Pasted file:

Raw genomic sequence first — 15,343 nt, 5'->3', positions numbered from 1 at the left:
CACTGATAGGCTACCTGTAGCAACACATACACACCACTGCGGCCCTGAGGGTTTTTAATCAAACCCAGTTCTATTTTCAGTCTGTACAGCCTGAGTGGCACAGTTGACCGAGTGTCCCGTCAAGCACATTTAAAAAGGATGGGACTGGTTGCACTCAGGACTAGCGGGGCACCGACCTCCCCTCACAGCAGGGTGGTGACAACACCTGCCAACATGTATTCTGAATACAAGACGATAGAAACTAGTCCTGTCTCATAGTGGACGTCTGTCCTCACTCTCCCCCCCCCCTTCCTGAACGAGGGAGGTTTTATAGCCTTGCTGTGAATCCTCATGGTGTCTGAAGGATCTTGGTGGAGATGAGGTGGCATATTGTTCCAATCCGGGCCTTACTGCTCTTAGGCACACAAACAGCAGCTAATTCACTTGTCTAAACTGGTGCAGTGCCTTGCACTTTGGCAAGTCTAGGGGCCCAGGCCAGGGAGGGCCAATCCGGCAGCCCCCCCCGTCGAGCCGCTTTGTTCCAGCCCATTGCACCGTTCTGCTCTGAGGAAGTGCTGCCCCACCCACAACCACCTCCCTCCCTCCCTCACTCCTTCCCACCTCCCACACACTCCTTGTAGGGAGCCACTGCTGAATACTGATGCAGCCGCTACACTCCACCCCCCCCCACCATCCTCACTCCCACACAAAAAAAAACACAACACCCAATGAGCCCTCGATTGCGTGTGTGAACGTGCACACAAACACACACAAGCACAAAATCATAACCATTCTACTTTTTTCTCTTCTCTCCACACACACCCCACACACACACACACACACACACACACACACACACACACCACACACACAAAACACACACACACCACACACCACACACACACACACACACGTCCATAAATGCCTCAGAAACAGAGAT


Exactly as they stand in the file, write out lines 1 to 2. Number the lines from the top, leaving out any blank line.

Raw genomic sequence first — 15,343 nt, 5'->3', positions numbered from 1 at the left:
CACTGATAGGCTACCTGTAGCAACACATACACACCACTGCGGCCCTGAGGGTTTTTAATCAAACCCAGTTCTATTTTCAGTCTGTACAGCCTGAGTGGCACAGTTGACCGAGTGTCCCGTCAAGCACATTTAAAAAGGATGGGACTGGTTGCACTCAGGACTAGCGGGGCACCGACCTCCCCTCACAGCAGGGTGGTGACAACACCTGCCAACATGTATTCTGAATACAAGACGATAGAAACTAGTCCTGTCTCATAGTGGACGTCTGTCCTCACTCTCCCCCCCCCCTTCCTGAACGAGGGAGGTTTTATAGCCTTGCTGTGAATCCTCATGGTGTCTGAAGGATCTTGGTGGAGATGAGGTGGCATATTGTTCCAATCCGGGCCTTACTGCTCTTAGGCACACAAACAGCAGCTAATTCACTTGTCTAAACTGGTGCAGTGCCTTGCACTTTGGCAAGTCTAGGGGCCCAGGCCAGGGAGGGCCAATCCGGCAGCCCCCCCCGTCGAGCCGCTTTGTTCCAGCCCATTGCACCGTTCTGCTCTGAGGAAGTGCTGCCCCACCCACAACCACCTCCCTCCCTCCCTCACTCCTTCCCACCTCCCACACACTCCTTGTAGGGAGCCACTGCTGAATACTGATGCAGCCGCTACACTCCACCCCCCCCCACCATCCTCACTCCCACACAAAAAAAAACACAACACCCAATGAGCCCTCGATTGCGTGTGTGAACGTGCACACAAACACACACAAGCACAAAATCATAACCATTCTACTTTTTTCTCTTCTCTCCACACACACCCCACACACACACACACACACACACACACACACACACACACCACACACACAAAACACACACACACCACACACCACACACACACACACACACGTCCATAAATGCCTCAGAAACAGAGAT